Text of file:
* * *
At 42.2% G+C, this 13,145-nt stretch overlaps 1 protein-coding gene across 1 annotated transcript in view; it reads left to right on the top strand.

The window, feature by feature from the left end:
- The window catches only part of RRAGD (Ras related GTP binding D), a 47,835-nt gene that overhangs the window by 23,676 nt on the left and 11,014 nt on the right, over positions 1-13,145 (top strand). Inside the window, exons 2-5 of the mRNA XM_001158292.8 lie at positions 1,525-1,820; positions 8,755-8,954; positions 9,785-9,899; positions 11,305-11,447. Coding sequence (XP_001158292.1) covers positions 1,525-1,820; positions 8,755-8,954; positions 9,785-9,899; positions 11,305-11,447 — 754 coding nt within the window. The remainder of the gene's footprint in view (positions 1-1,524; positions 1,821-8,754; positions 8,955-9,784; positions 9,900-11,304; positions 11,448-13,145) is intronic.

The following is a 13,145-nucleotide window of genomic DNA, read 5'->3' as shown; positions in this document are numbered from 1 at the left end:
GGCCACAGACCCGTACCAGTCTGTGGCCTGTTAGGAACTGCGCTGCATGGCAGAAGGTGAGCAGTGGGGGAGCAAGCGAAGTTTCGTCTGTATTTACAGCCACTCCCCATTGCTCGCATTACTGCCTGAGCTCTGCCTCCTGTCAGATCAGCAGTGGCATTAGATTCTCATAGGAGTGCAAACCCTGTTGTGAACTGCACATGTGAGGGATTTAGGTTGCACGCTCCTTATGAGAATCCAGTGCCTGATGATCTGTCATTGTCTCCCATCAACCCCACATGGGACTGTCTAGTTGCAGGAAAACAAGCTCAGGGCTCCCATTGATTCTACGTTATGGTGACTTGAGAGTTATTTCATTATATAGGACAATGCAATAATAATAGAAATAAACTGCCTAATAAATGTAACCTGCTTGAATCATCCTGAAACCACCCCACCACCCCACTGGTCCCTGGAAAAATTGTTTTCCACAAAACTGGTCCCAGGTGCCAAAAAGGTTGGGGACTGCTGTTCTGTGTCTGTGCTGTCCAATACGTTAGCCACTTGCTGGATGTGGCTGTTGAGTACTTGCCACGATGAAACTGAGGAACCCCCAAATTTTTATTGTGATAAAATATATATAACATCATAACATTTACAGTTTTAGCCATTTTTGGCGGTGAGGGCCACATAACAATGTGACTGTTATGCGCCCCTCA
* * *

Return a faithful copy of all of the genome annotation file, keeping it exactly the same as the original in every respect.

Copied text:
At 42.2% G+C, this 13,145-nt stretch overlaps 1 protein-coding gene across 1 annotated transcript in view; it reads left to right on the top strand.

The window, feature by feature from the left end:
- The window catches only part of RRAGD (Ras related GTP binding D), a 47,835-nt gene that overhangs the window by 23,676 nt on the left and 11,014 nt on the right, over positions 1-13,145 (top strand). Inside the window, exons 2-5 of the mRNA XM_001158292.8 lie at positions 1,525-1,820; positions 8,755-8,954; positions 9,785-9,899; positions 11,305-11,447. Coding sequence (XP_001158292.1) covers positions 1,525-1,820; positions 8,755-8,954; positions 9,785-9,899; positions 11,305-11,447 — 754 coding nt within the window. The remainder of the gene's footprint in view (positions 1-1,524; positions 1,821-8,754; positions 8,955-9,784; positions 9,900-11,304; positions 11,448-13,145) is intronic.

The following is a 13,145-nucleotide window of genomic DNA, read 5'->3' as shown; positions in this document are numbered from 1 at the left end:
GGCCACAGACCCGTACCAGTCTGTGGCCTGTTAGGAACTGCGCTGCATGGCAGAAGGTGAGCAGTGGGGGAGCAAGCGAAGTTTCGTCTGTATTTACAGCCACTCCCCATTGCTCGCATTACTGCCTGAGCTCTGCCTCCTGTCAGATCAGCAGTGGCATTAGATTCTCATAGGAGTGCAAACCCTGTTGTGAACTGCACATGTGAGGGATTTAGGTTGCACGCTCCTTATGAGAATCCAGTGCCTGATGATCTGTCATTGTCTCCCATCAACCCCACATGGGACTGTCTAGTTGCAGGAAAACAAGCTCAGGGCTCCCATTGATTCTACGTTATGGTGACTTGAGAGTTATTTCATTATATAGGACAATGCAATAATAATAGAAATAAACTGCCTAATAAATGTAACCTGCTTGAATCATCCTGAAACCACCCCACCACCCCACTGGTCCCTGGAAAAATTGTTTTCCACAAAACTGGTCCCAGGTGCCAAAAAGGTTGGGGACTGCTGTTCTGTGTCTGTGCTGTCCAATACGTTAGCCACTTGCTGGATGTGGCTGTTGAGTACTTGCCACGATGAAACTGAGGAACCCCCAAATTTTTATTGTGATAAAATATATATAACATCATAACATTTACAGTTTTAGCCATTTTTGGCGGTGAGGGCCACATAACAATGTGACTGTTATGCGCCCCTCA